Perhaps the biggest problem with particularly most public learning institutions is that there is too much theory and too little (if any) practical. Our previous feature of the Ghanaian teacher, Richard Appiah Akoto underscores that fact.
Mr. Akoto was trending on social media after a picture of him drawing the Microsoft Word application on the chalkboard to teach his students word processing. No easy task as you can imagine the GUI has a lot of buttons and other interfaces. It is even harder for the student to grasp how to utilize the word processor from merely observing a knock-off drawing of it on a chalkboard. It would take at least using the application to begin actually grasping how to use it.
Well, long story short. Mr. Akoto trended on social media, and Microsoft got wind of the herculean task he has been doing to teach his students how to use their (Microsoft’s) app. The African wing of the company, Microsoft Africa promised him not just one computer, but a couple of them. In addition to flying him out to attend the Microsoft Education Exchange (E2) Conference in Singapore.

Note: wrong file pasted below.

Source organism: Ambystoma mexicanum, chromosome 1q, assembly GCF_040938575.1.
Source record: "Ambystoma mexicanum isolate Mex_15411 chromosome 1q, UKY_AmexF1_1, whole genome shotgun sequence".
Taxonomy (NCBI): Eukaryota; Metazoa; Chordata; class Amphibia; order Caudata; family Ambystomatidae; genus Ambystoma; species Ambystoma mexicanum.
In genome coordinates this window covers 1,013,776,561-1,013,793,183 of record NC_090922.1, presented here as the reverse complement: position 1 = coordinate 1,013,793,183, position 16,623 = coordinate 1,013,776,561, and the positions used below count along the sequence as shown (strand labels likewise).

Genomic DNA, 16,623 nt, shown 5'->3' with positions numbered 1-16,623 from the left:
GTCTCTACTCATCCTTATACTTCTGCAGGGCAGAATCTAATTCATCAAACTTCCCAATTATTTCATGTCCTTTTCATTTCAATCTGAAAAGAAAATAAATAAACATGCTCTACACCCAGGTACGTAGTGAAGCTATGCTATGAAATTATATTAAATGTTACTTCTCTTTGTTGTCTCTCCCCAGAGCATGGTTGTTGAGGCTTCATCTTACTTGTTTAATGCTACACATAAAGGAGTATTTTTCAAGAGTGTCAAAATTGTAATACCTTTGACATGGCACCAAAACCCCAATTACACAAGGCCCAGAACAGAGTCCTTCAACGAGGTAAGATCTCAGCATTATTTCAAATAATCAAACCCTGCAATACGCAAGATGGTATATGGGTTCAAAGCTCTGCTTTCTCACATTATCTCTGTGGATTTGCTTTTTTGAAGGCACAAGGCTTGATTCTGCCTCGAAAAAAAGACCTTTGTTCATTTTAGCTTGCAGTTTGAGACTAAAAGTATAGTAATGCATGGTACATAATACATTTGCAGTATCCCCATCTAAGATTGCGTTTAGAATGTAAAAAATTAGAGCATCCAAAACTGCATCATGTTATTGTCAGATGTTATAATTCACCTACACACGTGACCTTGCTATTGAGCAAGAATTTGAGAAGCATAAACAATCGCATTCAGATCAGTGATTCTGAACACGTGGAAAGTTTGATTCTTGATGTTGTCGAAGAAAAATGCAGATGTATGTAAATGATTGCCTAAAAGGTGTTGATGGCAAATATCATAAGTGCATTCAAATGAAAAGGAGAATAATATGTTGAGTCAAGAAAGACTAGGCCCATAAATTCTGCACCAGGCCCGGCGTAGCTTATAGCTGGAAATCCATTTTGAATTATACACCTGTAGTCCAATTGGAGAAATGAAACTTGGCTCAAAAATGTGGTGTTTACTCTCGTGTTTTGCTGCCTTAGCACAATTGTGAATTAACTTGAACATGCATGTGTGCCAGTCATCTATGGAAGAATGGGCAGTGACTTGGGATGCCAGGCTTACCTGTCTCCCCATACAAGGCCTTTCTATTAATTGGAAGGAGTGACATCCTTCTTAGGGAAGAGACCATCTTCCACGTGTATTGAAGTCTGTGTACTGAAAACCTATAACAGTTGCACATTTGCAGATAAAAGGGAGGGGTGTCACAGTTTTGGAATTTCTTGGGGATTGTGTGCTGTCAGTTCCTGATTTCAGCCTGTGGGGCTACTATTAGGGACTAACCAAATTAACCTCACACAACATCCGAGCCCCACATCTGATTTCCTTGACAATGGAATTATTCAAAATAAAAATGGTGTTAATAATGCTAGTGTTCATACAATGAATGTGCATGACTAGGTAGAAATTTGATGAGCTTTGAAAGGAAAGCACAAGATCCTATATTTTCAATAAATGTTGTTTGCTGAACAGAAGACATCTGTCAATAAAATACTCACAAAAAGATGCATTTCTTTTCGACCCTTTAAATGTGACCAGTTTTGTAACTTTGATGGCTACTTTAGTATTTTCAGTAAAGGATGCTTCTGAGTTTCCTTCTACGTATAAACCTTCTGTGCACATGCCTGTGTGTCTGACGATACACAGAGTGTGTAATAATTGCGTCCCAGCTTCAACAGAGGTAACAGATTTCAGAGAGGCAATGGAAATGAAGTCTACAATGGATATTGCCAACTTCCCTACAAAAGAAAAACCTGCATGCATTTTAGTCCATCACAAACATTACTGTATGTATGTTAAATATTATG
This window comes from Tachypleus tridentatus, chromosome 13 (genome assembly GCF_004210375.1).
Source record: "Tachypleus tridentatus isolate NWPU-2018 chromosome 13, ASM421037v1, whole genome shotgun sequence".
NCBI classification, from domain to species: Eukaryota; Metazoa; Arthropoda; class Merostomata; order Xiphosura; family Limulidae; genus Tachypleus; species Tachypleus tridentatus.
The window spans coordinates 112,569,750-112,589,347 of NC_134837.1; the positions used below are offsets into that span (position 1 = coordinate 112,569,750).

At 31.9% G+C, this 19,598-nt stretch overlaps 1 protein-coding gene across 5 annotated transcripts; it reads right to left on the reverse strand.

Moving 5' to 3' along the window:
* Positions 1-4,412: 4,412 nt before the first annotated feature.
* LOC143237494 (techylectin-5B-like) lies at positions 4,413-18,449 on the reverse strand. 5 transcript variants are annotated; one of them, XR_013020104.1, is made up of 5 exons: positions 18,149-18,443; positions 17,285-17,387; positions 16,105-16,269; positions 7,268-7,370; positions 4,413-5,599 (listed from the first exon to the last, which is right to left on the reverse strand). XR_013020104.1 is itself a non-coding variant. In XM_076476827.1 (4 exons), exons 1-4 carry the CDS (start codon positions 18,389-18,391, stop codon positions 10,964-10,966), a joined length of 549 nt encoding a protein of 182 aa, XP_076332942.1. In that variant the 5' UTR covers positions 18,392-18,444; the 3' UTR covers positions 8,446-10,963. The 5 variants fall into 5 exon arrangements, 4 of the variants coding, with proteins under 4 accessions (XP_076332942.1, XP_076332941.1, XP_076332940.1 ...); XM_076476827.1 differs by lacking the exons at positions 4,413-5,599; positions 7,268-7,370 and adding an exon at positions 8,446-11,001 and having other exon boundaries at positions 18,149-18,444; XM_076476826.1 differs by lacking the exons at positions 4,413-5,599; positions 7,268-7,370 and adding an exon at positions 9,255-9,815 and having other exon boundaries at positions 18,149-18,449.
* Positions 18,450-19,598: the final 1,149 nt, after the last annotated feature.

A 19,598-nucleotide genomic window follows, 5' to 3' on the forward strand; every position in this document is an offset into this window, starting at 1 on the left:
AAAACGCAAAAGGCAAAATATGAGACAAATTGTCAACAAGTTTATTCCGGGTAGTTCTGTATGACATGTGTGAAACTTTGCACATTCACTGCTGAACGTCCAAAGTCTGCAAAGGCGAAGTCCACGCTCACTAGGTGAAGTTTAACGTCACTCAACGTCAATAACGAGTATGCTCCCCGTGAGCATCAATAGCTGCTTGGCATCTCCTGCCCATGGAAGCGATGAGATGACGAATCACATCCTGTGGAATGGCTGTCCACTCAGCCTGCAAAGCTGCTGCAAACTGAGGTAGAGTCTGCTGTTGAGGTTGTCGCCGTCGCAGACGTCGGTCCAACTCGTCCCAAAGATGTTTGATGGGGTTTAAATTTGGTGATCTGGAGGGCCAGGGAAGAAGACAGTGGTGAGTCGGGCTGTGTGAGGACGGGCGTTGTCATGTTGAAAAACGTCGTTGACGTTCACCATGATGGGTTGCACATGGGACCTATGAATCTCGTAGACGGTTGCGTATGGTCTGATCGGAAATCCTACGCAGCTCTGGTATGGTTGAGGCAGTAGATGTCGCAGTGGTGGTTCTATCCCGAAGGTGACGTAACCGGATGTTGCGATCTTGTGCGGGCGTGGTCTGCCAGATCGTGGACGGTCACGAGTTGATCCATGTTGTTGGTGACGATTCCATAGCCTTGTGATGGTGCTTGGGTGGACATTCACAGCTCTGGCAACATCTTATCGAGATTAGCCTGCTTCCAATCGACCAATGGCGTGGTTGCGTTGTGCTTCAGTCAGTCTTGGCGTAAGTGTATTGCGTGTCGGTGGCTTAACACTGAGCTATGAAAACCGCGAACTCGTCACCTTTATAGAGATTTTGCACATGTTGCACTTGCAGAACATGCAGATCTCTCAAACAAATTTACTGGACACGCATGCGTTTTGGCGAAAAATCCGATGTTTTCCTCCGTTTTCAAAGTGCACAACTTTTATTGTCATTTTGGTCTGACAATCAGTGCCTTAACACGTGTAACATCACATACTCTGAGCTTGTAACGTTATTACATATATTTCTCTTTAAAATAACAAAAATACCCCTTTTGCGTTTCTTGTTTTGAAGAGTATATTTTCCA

The Microsoft Education Exchange (E2) program has been running for over a decade now. The conference aim is to celebrate outstanding educators and provide them the opportunity to network and hopefully find a way to collaborate.
The educators who get to attend E2 are selected by Microsoft and must have shown exemplary achievement and commitment to their work. No doubt, Mr. Akoto’s drawing of MS Word on the chalkboard shows an exemplary teacher committed to ensuring his students get the best education under the given circumstance.
The E2 conference saw 400 educators and leaders from 91 countries welcome Mr. Akoto with a standing ovation. The VP of Worldwide Education at Microsoft praised Mr. Akoto for overcoming the challenges facing his class.
“Your work has really inspired the world. It really shows the amazing innovation and commitment and passion that teachers have for helping their students get ready for the future,” said the VP, Microsoft Worldwide Education.
As part of its promise, the Redmond tech giant also wants to horn Mr. Akoto’s skills in using its Office suite and thus have granted him access to the Microsoft Certified Educator Program (MCE).
So that he can build a richer learning experience for his students. Microsoft also gifted his school with the devices and software they will need to teach ICT to their students properly.